In common with a fairly significant chunk of the comics community, Brian K. Vaughan was in New York on September 11th, 2001, and witnessed the events of that day first-hand. Sublimating his experiences into his art, Vaughan penned Ex Machina, a modern masterpiece that used an alternate version of 9/11 to explore America's relationships with its heroes. But just as the long-term effects of September 11th are still palpable, Vaughan has continued to explore the anxieties of post-9/11 American throughout his work.
Last week, I mentioned that Lost in the Andes, Fantagraphics' amazing new book Donald Duck stories by Carl Barks, had one of the weirdest Christmas stories I've ever read. And for me, that's saying something: Christmas comics are one of the few things I go out of my way to collect regardless of who the creators are and who puts them out. I love the darn things, and over the years, I've read hundreds of 'em, going back through my favorites every year.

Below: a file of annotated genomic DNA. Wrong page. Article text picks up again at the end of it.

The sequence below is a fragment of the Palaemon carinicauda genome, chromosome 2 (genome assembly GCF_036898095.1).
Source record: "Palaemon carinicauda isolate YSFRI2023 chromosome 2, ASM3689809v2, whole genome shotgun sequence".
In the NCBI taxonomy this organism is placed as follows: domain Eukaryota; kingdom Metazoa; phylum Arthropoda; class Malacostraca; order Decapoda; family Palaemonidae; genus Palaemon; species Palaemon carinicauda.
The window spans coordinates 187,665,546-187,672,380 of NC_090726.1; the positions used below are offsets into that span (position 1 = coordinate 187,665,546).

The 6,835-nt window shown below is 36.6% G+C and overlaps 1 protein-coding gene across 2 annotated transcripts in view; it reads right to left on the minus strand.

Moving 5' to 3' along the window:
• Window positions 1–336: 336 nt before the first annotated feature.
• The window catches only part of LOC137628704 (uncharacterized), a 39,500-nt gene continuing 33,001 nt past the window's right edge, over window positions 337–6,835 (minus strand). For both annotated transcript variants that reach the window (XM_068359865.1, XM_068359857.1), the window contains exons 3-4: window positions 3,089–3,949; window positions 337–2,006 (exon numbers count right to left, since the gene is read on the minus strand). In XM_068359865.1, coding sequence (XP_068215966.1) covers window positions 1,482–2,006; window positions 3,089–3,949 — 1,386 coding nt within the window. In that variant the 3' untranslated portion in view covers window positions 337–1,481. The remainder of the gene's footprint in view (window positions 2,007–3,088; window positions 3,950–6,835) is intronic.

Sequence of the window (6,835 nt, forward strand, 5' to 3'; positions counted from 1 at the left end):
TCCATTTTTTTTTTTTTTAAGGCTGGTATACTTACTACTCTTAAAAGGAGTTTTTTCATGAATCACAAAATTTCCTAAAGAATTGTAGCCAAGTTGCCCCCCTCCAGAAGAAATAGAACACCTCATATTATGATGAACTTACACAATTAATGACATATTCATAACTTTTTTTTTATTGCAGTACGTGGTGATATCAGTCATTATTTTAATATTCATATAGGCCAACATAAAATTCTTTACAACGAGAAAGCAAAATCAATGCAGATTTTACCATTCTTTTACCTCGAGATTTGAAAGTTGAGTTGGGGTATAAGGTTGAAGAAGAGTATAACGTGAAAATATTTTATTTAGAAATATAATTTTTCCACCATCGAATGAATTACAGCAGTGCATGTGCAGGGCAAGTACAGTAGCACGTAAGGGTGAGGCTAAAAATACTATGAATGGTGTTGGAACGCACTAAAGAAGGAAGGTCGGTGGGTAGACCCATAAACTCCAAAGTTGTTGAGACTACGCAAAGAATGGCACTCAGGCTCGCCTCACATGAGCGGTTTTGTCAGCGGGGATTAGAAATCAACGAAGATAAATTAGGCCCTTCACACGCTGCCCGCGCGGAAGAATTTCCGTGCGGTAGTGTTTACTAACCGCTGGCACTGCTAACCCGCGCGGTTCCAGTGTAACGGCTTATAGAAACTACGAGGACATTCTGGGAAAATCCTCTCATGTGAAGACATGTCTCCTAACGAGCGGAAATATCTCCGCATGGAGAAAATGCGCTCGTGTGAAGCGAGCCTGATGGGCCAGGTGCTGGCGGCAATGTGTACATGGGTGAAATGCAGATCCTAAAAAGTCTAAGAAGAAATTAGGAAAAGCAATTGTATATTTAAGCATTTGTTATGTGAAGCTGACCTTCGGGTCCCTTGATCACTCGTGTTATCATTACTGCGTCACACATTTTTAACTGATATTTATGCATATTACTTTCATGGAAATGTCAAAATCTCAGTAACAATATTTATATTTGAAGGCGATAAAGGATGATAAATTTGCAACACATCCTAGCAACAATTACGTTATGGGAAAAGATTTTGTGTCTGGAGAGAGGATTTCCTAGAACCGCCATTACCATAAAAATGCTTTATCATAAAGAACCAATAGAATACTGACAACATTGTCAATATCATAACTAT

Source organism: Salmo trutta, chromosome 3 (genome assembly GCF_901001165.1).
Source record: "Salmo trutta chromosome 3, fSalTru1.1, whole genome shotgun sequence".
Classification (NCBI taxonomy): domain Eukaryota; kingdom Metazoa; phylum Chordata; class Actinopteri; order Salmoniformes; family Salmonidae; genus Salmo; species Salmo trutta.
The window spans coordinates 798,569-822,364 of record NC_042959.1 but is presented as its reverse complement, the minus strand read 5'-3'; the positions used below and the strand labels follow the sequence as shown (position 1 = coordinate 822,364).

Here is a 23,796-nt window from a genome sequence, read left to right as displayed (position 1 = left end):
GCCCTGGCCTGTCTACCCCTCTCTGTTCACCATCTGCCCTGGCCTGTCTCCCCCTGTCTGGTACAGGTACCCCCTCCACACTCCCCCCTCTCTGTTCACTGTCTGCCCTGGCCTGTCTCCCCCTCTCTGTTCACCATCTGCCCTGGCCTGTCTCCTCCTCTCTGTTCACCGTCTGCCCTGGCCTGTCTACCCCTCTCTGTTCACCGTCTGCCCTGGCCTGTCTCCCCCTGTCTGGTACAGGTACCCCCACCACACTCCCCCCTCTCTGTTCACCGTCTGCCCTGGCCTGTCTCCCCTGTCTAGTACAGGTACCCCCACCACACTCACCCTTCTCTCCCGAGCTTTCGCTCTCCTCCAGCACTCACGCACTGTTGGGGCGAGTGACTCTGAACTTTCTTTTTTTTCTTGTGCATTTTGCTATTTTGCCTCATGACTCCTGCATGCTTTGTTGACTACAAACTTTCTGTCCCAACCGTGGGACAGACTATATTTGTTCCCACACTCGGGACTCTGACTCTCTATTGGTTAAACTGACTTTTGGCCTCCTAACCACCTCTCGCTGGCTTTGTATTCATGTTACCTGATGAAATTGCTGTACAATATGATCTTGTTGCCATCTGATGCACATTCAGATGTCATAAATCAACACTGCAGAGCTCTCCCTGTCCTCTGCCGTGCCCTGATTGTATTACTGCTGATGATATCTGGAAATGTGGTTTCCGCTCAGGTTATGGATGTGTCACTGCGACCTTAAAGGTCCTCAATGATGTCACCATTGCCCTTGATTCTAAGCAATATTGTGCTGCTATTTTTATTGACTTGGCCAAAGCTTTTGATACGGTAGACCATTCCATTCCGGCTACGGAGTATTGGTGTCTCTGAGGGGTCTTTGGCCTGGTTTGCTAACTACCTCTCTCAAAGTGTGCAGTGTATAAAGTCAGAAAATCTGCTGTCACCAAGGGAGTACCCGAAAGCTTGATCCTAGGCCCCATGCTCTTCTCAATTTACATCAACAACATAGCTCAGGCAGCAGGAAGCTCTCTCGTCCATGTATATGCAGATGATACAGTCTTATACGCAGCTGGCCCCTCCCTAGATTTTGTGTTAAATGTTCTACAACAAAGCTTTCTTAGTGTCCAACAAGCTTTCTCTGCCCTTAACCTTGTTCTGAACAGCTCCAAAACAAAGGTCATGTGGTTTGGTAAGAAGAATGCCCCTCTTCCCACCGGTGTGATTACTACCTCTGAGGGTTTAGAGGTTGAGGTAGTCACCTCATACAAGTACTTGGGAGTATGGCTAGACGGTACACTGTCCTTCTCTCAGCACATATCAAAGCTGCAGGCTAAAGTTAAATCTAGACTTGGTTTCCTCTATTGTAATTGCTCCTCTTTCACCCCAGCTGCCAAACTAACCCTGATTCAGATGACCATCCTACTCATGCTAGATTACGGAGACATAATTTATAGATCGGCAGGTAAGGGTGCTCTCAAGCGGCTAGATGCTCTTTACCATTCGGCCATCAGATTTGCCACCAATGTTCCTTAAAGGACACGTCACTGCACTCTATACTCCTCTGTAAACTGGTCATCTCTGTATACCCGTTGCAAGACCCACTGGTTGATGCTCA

And even with all that, The Golden Christmas Tree might just take the fruitcake. After alll, most of the other Christmas stories I've read don't involve a harvest of tears or someone turning into a woodchipper.